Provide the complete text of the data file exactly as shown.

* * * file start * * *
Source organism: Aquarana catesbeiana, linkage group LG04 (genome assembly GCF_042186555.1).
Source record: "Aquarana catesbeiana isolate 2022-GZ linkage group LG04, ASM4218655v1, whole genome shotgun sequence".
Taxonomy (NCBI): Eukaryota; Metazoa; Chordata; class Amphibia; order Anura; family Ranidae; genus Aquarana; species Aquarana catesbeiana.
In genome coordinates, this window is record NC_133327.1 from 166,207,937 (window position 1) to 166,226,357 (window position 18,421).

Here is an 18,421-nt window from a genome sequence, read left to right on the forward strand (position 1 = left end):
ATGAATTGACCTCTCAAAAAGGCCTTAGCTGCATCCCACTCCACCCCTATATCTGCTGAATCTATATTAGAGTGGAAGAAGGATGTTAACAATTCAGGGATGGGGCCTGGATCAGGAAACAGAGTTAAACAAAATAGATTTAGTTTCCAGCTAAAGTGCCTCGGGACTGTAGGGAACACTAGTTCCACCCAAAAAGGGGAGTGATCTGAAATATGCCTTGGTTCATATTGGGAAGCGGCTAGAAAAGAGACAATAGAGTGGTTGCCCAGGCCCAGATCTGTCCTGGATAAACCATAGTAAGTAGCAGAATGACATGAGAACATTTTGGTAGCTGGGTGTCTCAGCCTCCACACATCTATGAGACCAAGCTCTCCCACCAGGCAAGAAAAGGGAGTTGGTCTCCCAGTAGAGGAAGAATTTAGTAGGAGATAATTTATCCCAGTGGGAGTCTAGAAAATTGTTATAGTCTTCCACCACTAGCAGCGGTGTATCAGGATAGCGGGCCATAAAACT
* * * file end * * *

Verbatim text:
Source organism: Aquarana catesbeiana, linkage group LG04 (genome assembly GCF_042186555.1).
Source record: "Aquarana catesbeiana isolate 2022-GZ linkage group LG04, ASM4218655v1, whole genome shotgun sequence".
Taxonomy (NCBI): Eukaryota; Metazoa; Chordata; class Amphibia; order Anura; family Ranidae; genus Aquarana; species Aquarana catesbeiana.
In genome coordinates, this window is record NC_133327.1 from 166,207,937 (window position 1) to 166,226,357 (window position 18,421).

Here is an 18,421-nt window from a genome sequence, read left to right on the forward strand (position 1 = left end):
ATGAATTGACCTCTCAAAAAGGCCTTAGCTGCATCCCACTCCACCCCTATATCTGCTGAATCTATATTAGAGTGGAAGAAGGATGTTAACAATTCAGGGATGGGGCCTGGATCAGGAAACAGAGTTAAACAAAATAGATTTAGTTTCCAGCTAAAGTGCCTCGGGACTGTAGGGAACACTAGTTCCACCCAAAAAGGGGAGTGATCTGAAATATGCCTTGGTTCATATTGGGAAGCGGCTAGAAAAGAGACAATAGAGTGGTTGCCCAGGCCCAGATCTGTCCTGGATAAACCATAGTAAGTAGCAGAATGACATGAGAACATTTTGGTAGCTGGGTGTCTCAGCCTCCACACATCTATGAGACCAAGCTCTCCCACCAGGCAAGAAAAGGGAGTTGGTCTCCCAGTAGAGGAAGAATTTAGTAGGAGATAATTTATCCCAGTGGGAGTCTAGAAAATTGTTATAGTCTTCCACCACTAGCAGCGGTGTATCAGGATAGCGGGCCATAAAACT